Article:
Disclaimer: This story is based on characters and situations created and owned by JK Rowling, various publishers including but not limited to Bloomsbury Books, Scholastic Books and Raincoast Books, and Warner Bros., Inc. No money is being made and no copyright or trademark infringement is intended.
Rating: PG for now; probably NC17 eventually, if Snape and Harry have their way.
Notes: This is *extremely* AU. It's set in Harry and Company's seventh year, and it assumes that Voldemort has been defeated entirely at this point. An "Oh, brilliant, it only took half a year to kill him for good, so we've got the rest of the year off from Battling Utter Evil" sort of thing. Sirius has been exonerated, and he's the DADA teacher for the year.
Text appearing in single quotes ' ' within double quotes " " indicates dialogue quoted directly from the orignal play. Lines have been cut and/or edited for clarity or brevity in places, but otherwise, all dialogue is verbatim.
Too Wise To Woo Peaceably
"Just what the bloody hell do you intend to do about this?" Harry demanded, brandishing his copy of the script under Hermione's nose.
The first read-through of the play had gone smoothly enough; it was a relatively short play, and although some of the students stumbled over the language in places, everyone had seemed to follow the action well enough to understand their parts. Harry had been surprised and impressed by the readings by the faculty members, including Snape, he admitted grudgingly. The Elizabethan English had come more easily to Dumbledore and Snape -- even Sirius had read a few lines with a bit of awkwardness -- and Snape especially seemed to do well with it.
The unusual words and sentence structure rolled off Snape's tongue like poetry, and, when he glanced around the table, Harry had noticed others in the cast seemed to be almost mesmerized by the pitch and cadence of Snape's mellifluous voice. Even Hermione had seemed enthralled during his delivery of one of Benedick's lengthier monologues.
Well, Harry had to admit, if there was anything one could call remotely nice about Snape, it was his voice, and the man did know how to use it effectively.
But that hadn't stopped Harry from interrupting the read-through when they reached the last scene, and he discovered his suspicions had indeed been correct. Harry had stood up so quickly, he almost knocked his chair over, and both Sirius and Ron had looked up at him in alarm.
Harry's hands had closed into fists, and he had felt his entire body going cold.
"Madam Director, I want a word."
Hermione had responded with cool detachment, following him to one of the small dressing rooms backstage, where they could speak privately. He had whirled to face her, waving the script and demanding to know what she intended to do about it, as if she could somehow change what Shakespeare had written.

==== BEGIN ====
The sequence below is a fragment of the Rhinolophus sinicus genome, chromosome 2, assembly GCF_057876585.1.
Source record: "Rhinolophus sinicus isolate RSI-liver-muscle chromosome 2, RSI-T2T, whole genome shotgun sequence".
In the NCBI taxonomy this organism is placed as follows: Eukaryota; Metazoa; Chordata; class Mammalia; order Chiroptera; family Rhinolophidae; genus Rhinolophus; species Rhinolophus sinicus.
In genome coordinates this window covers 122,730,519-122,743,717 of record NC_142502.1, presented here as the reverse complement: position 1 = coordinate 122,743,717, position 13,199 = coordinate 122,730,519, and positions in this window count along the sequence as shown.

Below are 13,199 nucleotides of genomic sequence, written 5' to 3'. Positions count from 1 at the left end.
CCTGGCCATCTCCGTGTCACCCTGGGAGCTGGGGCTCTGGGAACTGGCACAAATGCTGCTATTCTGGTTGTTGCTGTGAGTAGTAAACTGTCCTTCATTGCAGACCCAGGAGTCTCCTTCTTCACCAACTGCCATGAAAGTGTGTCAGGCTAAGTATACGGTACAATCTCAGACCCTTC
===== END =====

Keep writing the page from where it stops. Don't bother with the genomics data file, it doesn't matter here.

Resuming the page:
"What do I intend to do about what, exactly?" she asked, matching Harry scowl for scowl.
He pushed the script under her nose, pointing at the unaccceptable line: "Benedick: 'Peace! I will stop your mouth. [He kisses her]'."
"Snape is going to kiss me!" Harry fumed. "You said there wasn't going to be anything like that!"
"I said you weren't going to have to be swoony," she pointed out. "I didn't say anything about being able to avoid romance entirely."
"It'll just have to be cut out, that's all," he replied curtly, but before Hermione could utter a single word of protest, a new voice entered the conversation.
"What's the matter, Potter? Afraid?"
Harry looked toward to door, where Snape loomed, bat-like, on the threshold. His tone dripped with contempt, and his expression was more derisive than usual, if that was possible.
"You faced down Voldemort, yet one little snog for the sake of art makes you turn tail and run in fear? So much for your overly-vaunted courage," he sneered.
"It's not fear," Harry shot back, anger welling within him. "It's disgust."
But instead of being insulted, Snape only grew impatient. "Oh, for God's sake, stop being so missish, Potter. Theater is all about illusion. We can practice making it appear to the audience that we kiss, when in truth, your lips will never even come close to being sullied by mine."
Harry set his jaw, silently damning the man for being so... so... so reasonable about it! Since when was Snape ever reasonable about anything?
"What about you, then?" he demanded. "Surely you're not going to stand there and tell me the idea of having to kiss me makes you any more happy than it does me. You hate me -- you've always hated me -- everyone knows it, so why are you pretending being cast together doesn't bother you?"
He expected a sarcastic response, something Snapishly scathing, but instead, Snape fixed him with a level look as he answered the question.
"I've done a great deal of acting in my life, Potter, both onstage and off, and I happen to enjoy it. I also take it quite seriously, even in an amateur production, such as this. If I find myself in a distasteful position, such as being saddled with an acting partner who is a teenage prima donna prone to snit fits, I'll make the best of it for the sake of the play." He paused, smirking. "As they say, the show must go on."